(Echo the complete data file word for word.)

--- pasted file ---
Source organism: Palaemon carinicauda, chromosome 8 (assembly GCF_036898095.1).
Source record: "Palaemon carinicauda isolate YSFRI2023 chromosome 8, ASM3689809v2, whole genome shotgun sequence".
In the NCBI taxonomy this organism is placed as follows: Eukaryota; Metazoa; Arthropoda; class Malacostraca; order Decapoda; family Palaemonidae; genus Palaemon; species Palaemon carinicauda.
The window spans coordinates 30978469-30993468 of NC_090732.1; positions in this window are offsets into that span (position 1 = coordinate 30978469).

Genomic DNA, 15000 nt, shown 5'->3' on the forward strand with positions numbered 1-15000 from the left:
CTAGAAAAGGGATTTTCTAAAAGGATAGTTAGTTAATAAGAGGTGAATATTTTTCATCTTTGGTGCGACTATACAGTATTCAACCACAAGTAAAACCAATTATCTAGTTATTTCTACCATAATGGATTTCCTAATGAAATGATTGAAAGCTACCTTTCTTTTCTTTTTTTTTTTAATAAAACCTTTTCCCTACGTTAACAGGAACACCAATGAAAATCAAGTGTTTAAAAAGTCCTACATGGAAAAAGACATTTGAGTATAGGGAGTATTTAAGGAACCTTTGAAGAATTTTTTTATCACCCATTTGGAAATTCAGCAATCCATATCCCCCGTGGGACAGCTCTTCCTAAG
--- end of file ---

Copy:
Source organism: Palaemon carinicauda, chromosome 8 (assembly GCF_036898095.1).
Source record: "Palaemon carinicauda isolate YSFRI2023 chromosome 8, ASM3689809v2, whole genome shotgun sequence".
In the NCBI taxonomy this organism is placed as follows: Eukaryota; Metazoa; Arthropoda; class Malacostraca; order Decapoda; family Palaemonidae; genus Palaemon; species Palaemon carinicauda.
The window spans coordinates 30978469-30993468 of NC_090732.1; positions in this window are offsets into that span (position 1 = coordinate 30978469).

Genomic DNA, 15000 nt, shown 5'->3' on the forward strand with positions numbered 1-15000 from the left:
CTAGAAAAGGGATTTTCTAAAAGGATAGTTAGTTAATAAGAGGTGAATATTTTTCATCTTTGGTGCGACTATACAGTATTCAACCACAAGTAAAACCAATTATCTAGTTATTTCTACCATAATGGATTTCCTAATGAAATGATTGAAAGCTACCTTTCTTTTCTTTTTTTTTTTAATAAAACCTTTTCCCTACGTTAACAGGAACACCAATGAAAATCAAGTGTTTAAAAAGTCCTACATGGAAAAAGACATTTGAGTATAGGGAGTATTTAAGGAACCTTTGAAGAATTTTTTTATCACCCATTTGGAAATTCAGCAATCCATATCCCCCGTGGGACAGCTCTTCCTAAG